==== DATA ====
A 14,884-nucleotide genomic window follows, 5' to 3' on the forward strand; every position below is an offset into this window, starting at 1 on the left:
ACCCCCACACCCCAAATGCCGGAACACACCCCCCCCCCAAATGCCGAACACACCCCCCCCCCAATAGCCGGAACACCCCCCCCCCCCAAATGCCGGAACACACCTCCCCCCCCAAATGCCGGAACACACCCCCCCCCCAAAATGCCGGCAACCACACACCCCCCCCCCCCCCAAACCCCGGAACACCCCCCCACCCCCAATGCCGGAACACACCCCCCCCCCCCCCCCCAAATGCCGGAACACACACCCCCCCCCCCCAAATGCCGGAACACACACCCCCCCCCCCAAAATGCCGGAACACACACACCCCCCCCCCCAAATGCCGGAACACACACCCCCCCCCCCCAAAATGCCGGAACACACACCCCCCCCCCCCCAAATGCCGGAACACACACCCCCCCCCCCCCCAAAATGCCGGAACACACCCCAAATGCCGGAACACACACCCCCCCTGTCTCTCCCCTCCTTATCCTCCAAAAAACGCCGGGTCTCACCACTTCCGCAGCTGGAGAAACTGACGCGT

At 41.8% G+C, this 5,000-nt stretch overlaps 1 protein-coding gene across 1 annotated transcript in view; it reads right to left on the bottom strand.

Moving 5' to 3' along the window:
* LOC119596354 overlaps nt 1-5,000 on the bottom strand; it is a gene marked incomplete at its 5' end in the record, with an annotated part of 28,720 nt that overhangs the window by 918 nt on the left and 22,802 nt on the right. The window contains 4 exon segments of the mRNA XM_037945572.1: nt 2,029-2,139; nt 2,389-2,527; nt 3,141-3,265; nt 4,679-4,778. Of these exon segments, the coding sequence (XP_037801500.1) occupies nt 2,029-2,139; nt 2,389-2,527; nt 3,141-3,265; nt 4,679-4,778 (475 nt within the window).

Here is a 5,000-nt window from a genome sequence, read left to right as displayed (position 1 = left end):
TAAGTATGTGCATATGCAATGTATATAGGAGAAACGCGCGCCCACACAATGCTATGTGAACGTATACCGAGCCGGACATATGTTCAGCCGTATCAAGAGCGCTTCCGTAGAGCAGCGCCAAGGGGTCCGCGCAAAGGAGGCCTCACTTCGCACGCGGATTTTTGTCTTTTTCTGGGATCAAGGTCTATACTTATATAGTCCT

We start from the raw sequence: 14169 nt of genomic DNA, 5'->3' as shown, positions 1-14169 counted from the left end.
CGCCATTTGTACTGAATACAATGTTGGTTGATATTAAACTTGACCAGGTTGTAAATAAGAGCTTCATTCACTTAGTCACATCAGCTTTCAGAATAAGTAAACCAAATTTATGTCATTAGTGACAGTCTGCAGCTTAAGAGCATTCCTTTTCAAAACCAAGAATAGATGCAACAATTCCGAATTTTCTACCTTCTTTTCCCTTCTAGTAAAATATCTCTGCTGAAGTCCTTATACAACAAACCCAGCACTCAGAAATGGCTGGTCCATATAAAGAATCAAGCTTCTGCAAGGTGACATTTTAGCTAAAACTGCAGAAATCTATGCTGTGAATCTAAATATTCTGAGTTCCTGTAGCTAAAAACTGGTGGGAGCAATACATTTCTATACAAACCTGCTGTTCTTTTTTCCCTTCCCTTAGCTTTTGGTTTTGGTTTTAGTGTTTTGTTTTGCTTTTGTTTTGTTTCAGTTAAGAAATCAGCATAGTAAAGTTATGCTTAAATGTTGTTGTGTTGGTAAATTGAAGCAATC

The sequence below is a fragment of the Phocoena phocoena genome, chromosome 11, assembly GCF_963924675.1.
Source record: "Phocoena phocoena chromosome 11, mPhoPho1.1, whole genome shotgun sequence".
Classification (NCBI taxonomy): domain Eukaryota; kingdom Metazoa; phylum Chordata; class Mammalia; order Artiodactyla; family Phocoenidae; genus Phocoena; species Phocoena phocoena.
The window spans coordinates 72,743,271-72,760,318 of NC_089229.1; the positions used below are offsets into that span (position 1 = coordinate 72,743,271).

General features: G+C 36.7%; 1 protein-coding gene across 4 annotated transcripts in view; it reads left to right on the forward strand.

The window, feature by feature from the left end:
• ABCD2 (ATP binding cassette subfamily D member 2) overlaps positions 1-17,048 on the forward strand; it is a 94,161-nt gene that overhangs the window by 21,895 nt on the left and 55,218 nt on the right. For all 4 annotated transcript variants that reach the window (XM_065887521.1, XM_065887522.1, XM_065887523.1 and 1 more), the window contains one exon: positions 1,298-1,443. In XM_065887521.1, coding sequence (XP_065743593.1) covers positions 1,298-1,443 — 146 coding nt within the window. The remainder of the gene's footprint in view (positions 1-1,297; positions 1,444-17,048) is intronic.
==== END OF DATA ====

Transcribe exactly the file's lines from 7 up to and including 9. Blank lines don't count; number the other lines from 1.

TAAGTATGTGCATATGCAATGTATATAGGAGAAACGCGCGCCCACACAATGCTATGTGAACGTATACCGAGCCGGACATATGTTCAGCCGTATCAAGAGCGCTTCCGTAGAGCAGCGCCAAGGGGTCCGCGCAAAGGAGGCCTCACTTCGCACGCGGATTTTTGTCTTTTTCTGGGATCAAGGTCTATACTTATATAGTCCT

We start from the raw sequence: 14169 nt of genomic DNA, 5'->3' as shown, positions 1-14169 counted from the left end.
CGCCATTTGTACTGAATACAATGTTGGTTGATATTAAACTTGACCAGGTTGTAAATAAGAGCTTCATTCACTTAGTCACATCAGCTTTCAGAATAAGTAAACCAAATTTATGTCATTAGTGACAGTCTGCAGCTTAAGAGCATTCCTTTTCAAAACCAAGAATAGATGCAACAATTCCGAATTTTCTACCTTCTTTTCCCTTCTAGTAAAATATCTCTGCTGAAGTCCTTATACAACAAACCCAGCACTCAGAAATGGCTGGTCCATATAAAGAATCAAGCTTCTGCAAGGTGACATTTTAGCTAAAACTGCAGAAATCTATGCTGTGAATCTAAATATTCTGAGTTCCTGTAGCTAAAAACTGGTGGGAGCAATACATTTCTATACAAACCTGCTGTTCTTTTTTCCCTTCCCTTAGCTTTTGGTTTTGGTTTTAGTGTTTTGTTTTGCTTTTGTTTTGTTTCAGTTAAGAAATCAGCATAGTAAAGTTATGCTTAAATGTTGTTGTGTTGGTAAATTGAAGCAATC